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College of Arts and Sciences

Professor's mentorship inspires biology graduate fellowship

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More than 40 years ago, a biology professor asked his graduate student Richard Youle to gather seeds and nuts from the University of South Carolina campus and local grocery stores. 

The goal was simply to observe their harvest for common traits, but they made a minor breakthrough: Brazil nuts had a never-before-seen high concentration of an amino acid essential in human diets. The finding didn’t transform our food supply, but it demonstrated something that Youle’s Ph.D. advisor, Tony Huang, wanted to teach about discovery. 

“That is an example of how a well-crafted study can allow one to stumble onto unanticipated findings,” says Youle, now an award-winning scientist at the National Institutes for Health. “No one would have ever found it if not for the Huang research style.” 

Huang’s mentorship has inspired Youle and another USC graduate, Tony Cavalieri, to create a new fellowship for USC graduate students. Cavalieri proposed The Anthony H.C. Huang Graduate Fellowship to give future students in plant biology a research-focused experience with excellent mentors. 

photo of three men in ties
Tony Huang, left, went from mentor to friend and has gathered often with his former students Richard Youle and Tony Cavalieri.

“Tony's emphasis on doing science in a way that has a broader impact influenced me,” Cavalieri says. “Research was such a priority. We had time to do it. This will give someone the path to do that." 

Huang joined the USC Department of Biological Sciences in 1973 and quickly made a name as a professor with high expectations but also a high degree of support for students. His wife, Louise Huang, also worked in the department and they often had students visit their home. 

“He incorporated us into his family,” Youle says, recalling beach trips as well as making dumplings for Chinese New Year. “Over the decades, we became friends.” 

Cavalieri, who joined the lab a year after Youle, says Huang held students to high standards in their research. He also showed the importance of networking and collaborating. 

“He always tried to build bridges,” Cavalieri says. “He is always a presence for good.” 

Cavalieri and Youle say that lessons from Huang’s lab shaped their diverse careers in the decades since. Cavalieri says Huang’s leadership example helped him as he became a manager and a senior executive in the biotechnology field. He also spent a decade leading agricultural development projects in sub-Saharan Africa for the Bill and Melinda Gates Foundation.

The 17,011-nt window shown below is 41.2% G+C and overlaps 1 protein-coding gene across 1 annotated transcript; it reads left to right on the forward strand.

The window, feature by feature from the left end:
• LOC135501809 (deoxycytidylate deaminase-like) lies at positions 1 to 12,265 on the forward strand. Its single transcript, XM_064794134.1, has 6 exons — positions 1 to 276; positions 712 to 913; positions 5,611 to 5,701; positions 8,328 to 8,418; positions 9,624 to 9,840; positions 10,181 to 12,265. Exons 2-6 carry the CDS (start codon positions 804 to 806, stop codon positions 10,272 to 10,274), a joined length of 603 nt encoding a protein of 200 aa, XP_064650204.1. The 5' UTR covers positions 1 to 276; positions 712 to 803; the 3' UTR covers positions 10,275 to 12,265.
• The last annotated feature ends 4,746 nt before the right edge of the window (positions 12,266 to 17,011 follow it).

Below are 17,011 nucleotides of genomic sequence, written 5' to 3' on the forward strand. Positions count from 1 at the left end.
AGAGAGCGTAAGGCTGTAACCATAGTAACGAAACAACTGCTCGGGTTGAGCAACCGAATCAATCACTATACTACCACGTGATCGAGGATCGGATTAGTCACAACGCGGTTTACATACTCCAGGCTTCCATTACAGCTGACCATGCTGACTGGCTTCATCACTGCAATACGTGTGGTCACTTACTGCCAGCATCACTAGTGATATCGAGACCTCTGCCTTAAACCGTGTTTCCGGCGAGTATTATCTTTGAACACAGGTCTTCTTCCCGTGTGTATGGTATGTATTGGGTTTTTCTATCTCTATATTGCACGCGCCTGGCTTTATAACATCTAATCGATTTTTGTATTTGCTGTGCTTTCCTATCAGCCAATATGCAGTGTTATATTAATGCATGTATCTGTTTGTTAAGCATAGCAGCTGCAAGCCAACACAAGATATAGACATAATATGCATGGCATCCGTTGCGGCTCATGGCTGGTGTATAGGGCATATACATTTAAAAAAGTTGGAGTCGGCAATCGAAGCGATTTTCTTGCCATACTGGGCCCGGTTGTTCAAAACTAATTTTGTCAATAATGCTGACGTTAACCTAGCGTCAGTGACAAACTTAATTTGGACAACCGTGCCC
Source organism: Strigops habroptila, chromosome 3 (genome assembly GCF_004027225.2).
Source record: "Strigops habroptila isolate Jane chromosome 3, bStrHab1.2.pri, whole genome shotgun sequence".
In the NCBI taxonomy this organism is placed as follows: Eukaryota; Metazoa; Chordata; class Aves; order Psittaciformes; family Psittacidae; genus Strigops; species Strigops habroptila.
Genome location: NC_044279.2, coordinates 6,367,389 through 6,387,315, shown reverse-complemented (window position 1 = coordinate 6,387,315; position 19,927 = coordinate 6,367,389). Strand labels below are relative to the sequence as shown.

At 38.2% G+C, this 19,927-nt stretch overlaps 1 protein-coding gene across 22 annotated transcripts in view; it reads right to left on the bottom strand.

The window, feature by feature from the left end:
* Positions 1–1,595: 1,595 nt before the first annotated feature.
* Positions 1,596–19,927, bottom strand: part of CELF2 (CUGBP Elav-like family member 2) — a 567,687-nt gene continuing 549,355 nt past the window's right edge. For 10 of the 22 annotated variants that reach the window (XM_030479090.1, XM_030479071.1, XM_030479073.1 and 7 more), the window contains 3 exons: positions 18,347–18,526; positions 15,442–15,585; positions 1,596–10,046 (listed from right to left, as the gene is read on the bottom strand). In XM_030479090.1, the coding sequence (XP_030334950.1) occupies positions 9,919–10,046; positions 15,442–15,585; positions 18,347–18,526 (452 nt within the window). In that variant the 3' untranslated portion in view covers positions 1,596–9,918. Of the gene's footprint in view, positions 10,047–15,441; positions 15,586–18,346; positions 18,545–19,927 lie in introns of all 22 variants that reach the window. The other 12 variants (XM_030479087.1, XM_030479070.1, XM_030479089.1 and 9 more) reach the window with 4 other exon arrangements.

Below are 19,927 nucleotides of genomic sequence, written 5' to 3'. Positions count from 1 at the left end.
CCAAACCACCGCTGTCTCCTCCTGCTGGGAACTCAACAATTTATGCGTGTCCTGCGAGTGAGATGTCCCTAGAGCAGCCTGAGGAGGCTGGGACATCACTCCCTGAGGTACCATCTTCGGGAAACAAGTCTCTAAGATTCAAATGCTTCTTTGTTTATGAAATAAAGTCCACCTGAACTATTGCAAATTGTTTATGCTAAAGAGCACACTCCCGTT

For Youle, their mentor’s emphasis on exploration and observation led him to explore different career paths and to various discoveries along the way. He went on to do work in mental health, brain tumor therapies, neurosurgery and, more recently, Parkinson’s Disease. In 2021, he received the Breakthrough Prize in Life Sciences, a competitive accolade often compared to the Nobel Prize. 

Huang taught at USC until 1988, when he became a professor at the University of California Riverside, where he now resides. He still maintains ties with USC and many of his former students and colleagues. 

In 2022, Huang reunited with Cavalier and Youle when they visited USC for an awards ceremony. The visit prompted Cavalieri to think about creating the graduate fellowship to honor Huang. Youle says he agreed to support the fund because it will continue Huang’s influence at USC. 

“I hope that the students who are awarded this fellowship will communicate with Tony Huang, and he will give them some of the guidance he gave me,” Youle says. “In the future, maybe Tony Cavalieri and I can take on some of the guidance and mentorship of these students, having been through the exact same program.” 

Huang says he remembers how important it was that some of his early graduate students had fellowships to allow them to focus on their research. “I hope to expand this benefit to more students,” he says. 

Tammi Richardson, chair of the Department of Biological Sciences, is excited to see the gift’s long-term impact. 

“We are so fortunate to have received this gift in honor of Dr. Huang," she says. “Not only will it help us recruit and support top-tier graduate students in plant biology, but it demonstrates the mutual respect and friendships that develop between faculty and the students whom they mentor.” 

Joel Samuels, dean of the College of Arts and Sciences, says the new fellowship exemplifies the long-lasting impact of teaching and mentorship in the college. 

“Tony Huang is the epitome of everything our faculty strive to be as researchers, teachers and mentors,” Samuels says. “This generous gift from Tony Cavalieri and Richard Youle will support the rising scholars following in their footsteps, making it the perfect tribute to his profound influence on them.” 

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